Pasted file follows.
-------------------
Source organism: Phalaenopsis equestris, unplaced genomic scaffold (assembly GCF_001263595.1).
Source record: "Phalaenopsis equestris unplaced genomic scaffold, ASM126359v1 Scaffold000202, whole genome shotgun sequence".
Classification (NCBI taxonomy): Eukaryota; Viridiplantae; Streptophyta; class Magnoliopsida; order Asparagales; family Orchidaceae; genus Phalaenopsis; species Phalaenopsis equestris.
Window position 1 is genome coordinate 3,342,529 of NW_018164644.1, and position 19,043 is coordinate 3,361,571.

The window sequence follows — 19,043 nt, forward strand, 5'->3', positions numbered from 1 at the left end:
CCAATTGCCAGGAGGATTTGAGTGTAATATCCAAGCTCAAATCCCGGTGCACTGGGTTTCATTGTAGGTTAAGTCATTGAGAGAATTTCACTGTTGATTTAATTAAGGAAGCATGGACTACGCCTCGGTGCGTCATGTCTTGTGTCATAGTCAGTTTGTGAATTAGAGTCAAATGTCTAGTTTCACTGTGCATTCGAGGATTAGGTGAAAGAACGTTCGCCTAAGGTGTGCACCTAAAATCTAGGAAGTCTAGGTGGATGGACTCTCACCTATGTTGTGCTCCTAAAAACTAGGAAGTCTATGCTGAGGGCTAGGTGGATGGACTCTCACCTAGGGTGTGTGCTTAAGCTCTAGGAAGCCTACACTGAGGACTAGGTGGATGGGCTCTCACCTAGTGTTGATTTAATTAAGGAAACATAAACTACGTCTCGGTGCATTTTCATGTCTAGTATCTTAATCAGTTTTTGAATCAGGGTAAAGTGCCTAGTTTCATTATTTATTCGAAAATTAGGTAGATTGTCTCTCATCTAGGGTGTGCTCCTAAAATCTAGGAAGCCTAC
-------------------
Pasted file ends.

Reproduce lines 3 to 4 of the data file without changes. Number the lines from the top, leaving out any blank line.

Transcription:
Classification (NCBI taxonomy): Eukaryota; Viridiplantae; Streptophyta; class Magnoliopsida; order Asparagales; family Orchidaceae; genus Phalaenopsis; species Phalaenopsis equestris.
Window position 1 is genome coordinate 3,342,529 of NW_018164644.1, and position 19,043 is coordinate 3,361,571.